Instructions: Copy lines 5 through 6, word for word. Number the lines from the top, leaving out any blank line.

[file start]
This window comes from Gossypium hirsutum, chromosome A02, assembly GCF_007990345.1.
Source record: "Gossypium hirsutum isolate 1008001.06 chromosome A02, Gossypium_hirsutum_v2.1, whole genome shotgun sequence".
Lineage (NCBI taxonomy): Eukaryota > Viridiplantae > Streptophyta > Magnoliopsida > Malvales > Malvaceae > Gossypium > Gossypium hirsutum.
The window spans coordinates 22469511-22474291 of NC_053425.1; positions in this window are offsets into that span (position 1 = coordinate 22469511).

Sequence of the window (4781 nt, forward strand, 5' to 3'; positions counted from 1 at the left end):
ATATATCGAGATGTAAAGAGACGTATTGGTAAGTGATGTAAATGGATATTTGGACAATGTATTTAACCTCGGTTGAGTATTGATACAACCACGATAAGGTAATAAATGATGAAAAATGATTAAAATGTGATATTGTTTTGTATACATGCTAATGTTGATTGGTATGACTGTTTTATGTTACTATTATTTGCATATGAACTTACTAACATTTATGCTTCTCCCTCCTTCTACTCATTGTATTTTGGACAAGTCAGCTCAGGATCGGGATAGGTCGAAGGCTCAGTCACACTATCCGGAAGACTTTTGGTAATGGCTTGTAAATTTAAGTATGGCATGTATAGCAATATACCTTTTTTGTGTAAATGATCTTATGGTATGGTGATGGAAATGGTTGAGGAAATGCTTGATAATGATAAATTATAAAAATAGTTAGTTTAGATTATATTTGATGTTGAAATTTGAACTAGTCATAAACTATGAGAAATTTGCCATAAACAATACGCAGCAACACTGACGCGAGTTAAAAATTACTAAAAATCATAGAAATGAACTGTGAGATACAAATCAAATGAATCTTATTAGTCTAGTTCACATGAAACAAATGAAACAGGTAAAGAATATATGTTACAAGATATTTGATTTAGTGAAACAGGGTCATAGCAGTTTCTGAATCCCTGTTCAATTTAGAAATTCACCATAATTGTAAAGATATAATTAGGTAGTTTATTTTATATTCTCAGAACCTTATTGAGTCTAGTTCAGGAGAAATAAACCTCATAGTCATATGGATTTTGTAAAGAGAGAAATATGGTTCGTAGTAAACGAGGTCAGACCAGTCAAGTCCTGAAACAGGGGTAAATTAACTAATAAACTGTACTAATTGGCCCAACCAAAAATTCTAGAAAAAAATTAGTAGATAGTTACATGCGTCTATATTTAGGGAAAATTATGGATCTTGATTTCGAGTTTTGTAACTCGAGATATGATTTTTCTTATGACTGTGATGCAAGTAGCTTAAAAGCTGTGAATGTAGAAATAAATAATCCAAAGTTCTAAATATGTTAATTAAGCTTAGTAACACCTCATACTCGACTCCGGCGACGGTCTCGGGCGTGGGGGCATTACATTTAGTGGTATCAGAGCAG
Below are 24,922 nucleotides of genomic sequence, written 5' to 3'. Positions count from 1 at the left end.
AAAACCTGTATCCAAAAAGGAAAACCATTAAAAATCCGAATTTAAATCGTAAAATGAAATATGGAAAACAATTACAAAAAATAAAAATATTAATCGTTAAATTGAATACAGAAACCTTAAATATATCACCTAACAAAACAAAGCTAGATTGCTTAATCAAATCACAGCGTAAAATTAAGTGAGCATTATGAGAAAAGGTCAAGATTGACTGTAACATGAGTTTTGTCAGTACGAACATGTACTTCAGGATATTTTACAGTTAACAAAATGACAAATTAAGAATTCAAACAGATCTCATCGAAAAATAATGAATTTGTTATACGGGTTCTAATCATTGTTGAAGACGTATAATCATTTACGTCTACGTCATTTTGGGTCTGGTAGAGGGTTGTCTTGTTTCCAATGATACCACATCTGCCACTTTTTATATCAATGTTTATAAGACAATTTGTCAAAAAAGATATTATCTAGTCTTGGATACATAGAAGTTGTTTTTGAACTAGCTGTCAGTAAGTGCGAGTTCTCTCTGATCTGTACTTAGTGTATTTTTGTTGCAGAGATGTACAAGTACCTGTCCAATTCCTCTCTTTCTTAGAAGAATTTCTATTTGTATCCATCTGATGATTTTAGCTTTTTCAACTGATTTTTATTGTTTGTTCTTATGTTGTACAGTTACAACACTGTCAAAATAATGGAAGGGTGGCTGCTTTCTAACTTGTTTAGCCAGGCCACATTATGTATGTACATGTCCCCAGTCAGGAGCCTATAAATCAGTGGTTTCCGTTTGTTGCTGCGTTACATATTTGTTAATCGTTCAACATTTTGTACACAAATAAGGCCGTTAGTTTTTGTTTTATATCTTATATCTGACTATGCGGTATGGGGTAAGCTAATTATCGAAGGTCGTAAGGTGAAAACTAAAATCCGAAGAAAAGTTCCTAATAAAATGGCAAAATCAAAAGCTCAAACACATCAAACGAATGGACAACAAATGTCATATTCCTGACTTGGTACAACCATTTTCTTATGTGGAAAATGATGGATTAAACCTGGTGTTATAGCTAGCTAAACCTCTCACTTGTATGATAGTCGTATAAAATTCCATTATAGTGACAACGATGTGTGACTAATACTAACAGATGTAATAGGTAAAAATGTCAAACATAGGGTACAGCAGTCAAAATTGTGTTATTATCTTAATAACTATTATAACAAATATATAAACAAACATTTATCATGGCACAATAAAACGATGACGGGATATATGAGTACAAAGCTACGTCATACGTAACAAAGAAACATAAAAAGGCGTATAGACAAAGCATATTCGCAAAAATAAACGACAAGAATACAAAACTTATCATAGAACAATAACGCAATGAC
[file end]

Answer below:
Sequence of the window (4781 nt, forward strand, 5' to 3'; positions counted from 1 at the left end):
ATATATCGAGATGTAAAGAGACGTATTGGTAAGTGATGTAAATGGATATTTGGACAATGTATTTAACCTCGGTTGAGTATTGATACAACCACGATAAGGTAATAAATGATGAAAAATGATTAAAATGTGATATTGTTTTGTATACATGCTAATGTTGATTGGTATGACTGTTTTATGTTACTATTATTTGCATATGAACTTACTAACATTTATGCTTCTCCCTCCTTCTACTCATTGTATTTTGGACAAGTCAGCTCAGGATCGGGATAGGTCGAAGGCTCAGTCACACTATCCGGAAGACTTTTGGTAATGGCTTGTAAATTTAAGTATGGCATGTATAGCAATATACCTTTTTTGTGTAAATGATCTTATGGTATGGTGATGGAAATGGTTGAGGAAATGCTTGATAATGATAAATTATAAAAATAGTTAGTTTAGATTATATTTGATGTTGAAATTTGAACTAGTCATAAACTATGAGAAATTTGCCATAAACAATACGCAGCAACACTGACGCGAGTTAAAAATTACTAAAAATCATAGAAATGAACTGTGAGATACAAATCAAATGAATCTTATTAGTCTAGTTCACATGAAACAAATGAAACAGGTAAAGAATATATGTTACAAGATATTTGATTTAGTGAAACAGGGTCATAGCAGTTTCTGAATCCCTGTTCAATTTAGAAATTCACCATAATTGTAAAGATATAATTAGGTAGTTTATTTTATATTCTCAGAACCTTATTGAGTCTAGTTCAGGAGAAATAAACCTCATAGTCATATGGATTTTGTAAAGAGAGAAATATGGTTCGTAGTAAACGAGGTCAGACCAGTCAAGTCCTGAAACAGGGGTAAATTAACTAATAAACTGTACTAATTGGCCCAACCAAAAATTCTAGAAAAAAATTAGTAGATAGTTACATGCGTCTATATTTAGGGAAAATTATGGATCTTGATTTCGAGTTTTGTAACTCGAGATATGATTTTTCTTATGACTGTGATGCAAGTAGCTTAAAAGCTGTGAATGTAGAAATAAATAATCCAAAGTTCTAAATATGTTAATTAAGCTTAGTAACACCTCATACTCGACTCCGGCGACGGTCTCGGGCGTGGGGGCATTACATTTAGTGGTATCAGAGCAG